“ST. AGNES’ Eve—Ah, bitter chill it was!
The owl, for all his feathers, was a-cold;
The hare limp’d trembling through the frozen grass,
And silent was the flock in woolly fold”
This is the opening stanza of “The Eve of St. Agnes
” by the English Romantic poet, John Keats. The complete poem tells the tale of the elopement of a young girl and young man from her home.1
The poem begins with this evocation of a freezing January night and with references to the old superstition that on the night of January 20/21, if certain rules were fulfilled, a girl would dream of the man she would marry. The remainder of the poem tells a story (reminiscent of Romeo and Juliet
) of a young man from an “enemy” family, who secretes himself in the girl’s room, spies on her as she prepares for bed and goes to sleep. After a time he wakes her and urges her to elope with him, which she does. Their escape is made easier because everyone in her family home had caroused late into the night and was in no condition to challenge them.
Keats’ poem was the inspiration for the work of several of the Pre-Raphaelite painters, among them John Everett Millais and William Holman Hunt. The poem’s mélange of sub textual sexuality, detailed observation of the natural world and romanticized Medievalism exactly matched the guiding philosophy of the Pre-Raphaelites. 2
However, all this is very far from the Catholic view of St. Agnes. Hers is one of the best known saint’s names in Catholicism. She is one of the early martyrs of the city of Rome, who are memorialized in the intercession prayer of the traditional “Roman” canon of the Mass (Eucharistic Prayer #1), along with other female saints like Cecilia, Agatha, Felicity, Perpetua and Anastasia, as well as the early Popes and male martyrs like St. Lawrence.3
According to the traditional belief, she was a young teenage Christian girl, tortured for her refusal to sacrifice to the Roman gods and for her desire to remain a virgin because of her commitment to Christ. Eventually, she was murdered for her faith and her refusal to capitulate. Her body was buried in a catacomb outside the walls of Rome, on the via Nomentana. 4
????????Because of the close relationship between her name “Agnes” and the Latin word for lamb “agnus
” her symbol has traditionally been a lamb. A popular saint in medieval and Renaissance art, she is easily identified by the proximity of the lamb (which, of course, is also a symbol for Christ, the Lamb of God.)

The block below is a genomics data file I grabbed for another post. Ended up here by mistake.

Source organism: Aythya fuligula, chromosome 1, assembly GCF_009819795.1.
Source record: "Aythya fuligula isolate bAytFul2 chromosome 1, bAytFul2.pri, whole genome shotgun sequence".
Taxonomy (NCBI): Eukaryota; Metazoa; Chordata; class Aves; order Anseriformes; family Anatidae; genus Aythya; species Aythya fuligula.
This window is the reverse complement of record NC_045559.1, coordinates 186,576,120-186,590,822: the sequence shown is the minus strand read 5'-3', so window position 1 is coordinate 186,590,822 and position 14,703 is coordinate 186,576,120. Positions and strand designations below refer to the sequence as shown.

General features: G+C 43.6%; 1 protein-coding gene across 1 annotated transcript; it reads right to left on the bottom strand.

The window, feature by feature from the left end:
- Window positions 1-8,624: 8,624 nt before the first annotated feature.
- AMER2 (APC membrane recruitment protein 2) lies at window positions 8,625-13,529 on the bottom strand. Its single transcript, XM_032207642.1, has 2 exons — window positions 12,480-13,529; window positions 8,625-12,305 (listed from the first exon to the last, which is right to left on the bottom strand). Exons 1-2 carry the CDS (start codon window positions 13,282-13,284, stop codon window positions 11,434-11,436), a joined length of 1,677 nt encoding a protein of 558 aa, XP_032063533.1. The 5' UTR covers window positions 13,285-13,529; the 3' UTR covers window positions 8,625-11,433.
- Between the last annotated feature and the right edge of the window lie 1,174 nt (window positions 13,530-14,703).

More concretely, on her feast day two lambs are presented to the Pope during Mass. When they are shorn, several months later, their wool is sent to the cloistered convent attached to the church of Santa Cecilia in Trastevere
, There it is woven into the strips of woolen cloth from which are made the pallia
(symbolic collars) that are presented by the Pope to newly elevated archbishops.
?In the 4th century, shortly after the issue of the Edict of Milan
and contemporary with the construction of the major basilicas of St. John Lateran
and St. Peter’s
, the first purpose-built Christian churches, several other large basilican type buildings were also constructed in the outskirts of Rome, beyond the walls. These basilica-like buildings were intended not as churches, like St. John’s or St. Peter’s, but as covered cemeteries. 5
They were constructed near the graves of martyrs who were remembered by Roman Christians as having been important. One was built on the via Nomentana, near the grave of Agnes.
Above the nearby catacomb a smaller basilican church was also built on top of her grave in the 7th century. Called S. Agnese fuori le mura
(St. Agnes outside the walls) it still stands.
One feature of these large basilican cemeteries was that they were often the locations at which wealthy Christians chose to build their own tombs. Helena, Constantine’s mother, built her tomb adjacent to the cemetery basilica off the via Labicana, built adjoining the catacomb which contained the graves of the martyrs Marcellinus and Peter.6
Her granddaughter, Constantine’s daughter Constantina, built her mausoleum next to the cemetery basilica of Agnes (coemeterium Agnetis
It still stands next to the via Nomentana. Now called Sta. Constanza (and converted into a church), it preserves some of the earliest mosaic decorations which incorporate Christianized classical images.
The vaulting famously includes images of classical putti
(what today we would call “cherubs”) cavorting amid entwining grape vines during a grape harvest, a possible Eucharistic reference.
In the two small apses are mosaics depicting the Tradito Legis
and Christ as Pantocrator
. The nearby cemetery basilica of St. Agnes is still partially standing as well. ? ?
???All this for a young, but tenacious teenager who could neither be dissuaded nor bullied into abandoning her faith.
1. Published in 1819. The full text can be read at http://www.bartleby.com/126/39.html
2. For the Pre-Raphaelites see, http://www.victorianweb.org/painting/prb/1.html
3. The text of Eucharistic Prayer #1 can be accessed at http://old.usccb.org/romanmissal/samples-priest-prayer1.shtml
4. Butler, Rev. Alban. Lives of the Saints
, New York, Benziger Brothers, 1894, pp. 43-44.
5. Krautheimer, Richard. “Mensa-Coemeterium-Martyrium” in Studies in Early Christian, Medieval and Renaissance Art
, New York, New York University Press, 1969, pages 35-58. and Rome, Profile of a City, 312-1308
, Princeton, NJ, Princeton University Press, 2000, p. 24-25. In ancient Rome (from pagan times onwards) no burials were allowed inside the walls.
6. Krautheimer, op cit.
7. Krautheimer, op cit.